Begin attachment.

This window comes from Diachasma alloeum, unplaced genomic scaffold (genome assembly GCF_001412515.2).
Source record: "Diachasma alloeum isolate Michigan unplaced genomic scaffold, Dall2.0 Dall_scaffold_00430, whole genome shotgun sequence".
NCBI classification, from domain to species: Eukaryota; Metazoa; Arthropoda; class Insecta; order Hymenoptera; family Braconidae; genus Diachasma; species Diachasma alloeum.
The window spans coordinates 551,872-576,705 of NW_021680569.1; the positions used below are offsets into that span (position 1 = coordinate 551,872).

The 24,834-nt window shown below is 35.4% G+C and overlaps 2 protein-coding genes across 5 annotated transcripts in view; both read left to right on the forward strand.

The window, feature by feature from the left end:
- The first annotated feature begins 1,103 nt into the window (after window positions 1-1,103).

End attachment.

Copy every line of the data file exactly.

This window comes from Diachasma alloeum, unplaced genomic scaffold (genome assembly GCF_001412515.2).
Source record: "Diachasma alloeum isolate Michigan unplaced genomic scaffold, Dall2.0 Dall_scaffold_00430, whole genome shotgun sequence".
NCBI classification, from domain to species: Eukaryota; Metazoa; Arthropoda; class Insecta; order Hymenoptera; family Braconidae; genus Diachasma; species Diachasma alloeum.
The window spans coordinates 551,872-576,705 of NW_021680569.1; the positions used below are offsets into that span (position 1 = coordinate 551,872).

The 24,834-nt window shown below is 35.4% G+C and overlaps 2 protein-coding genes across 5 annotated transcripts in view; both read left to right on the forward strand.

The window, feature by feature from the left end:
- The first annotated feature begins 1,103 nt into the window (after window positions 1-1,103).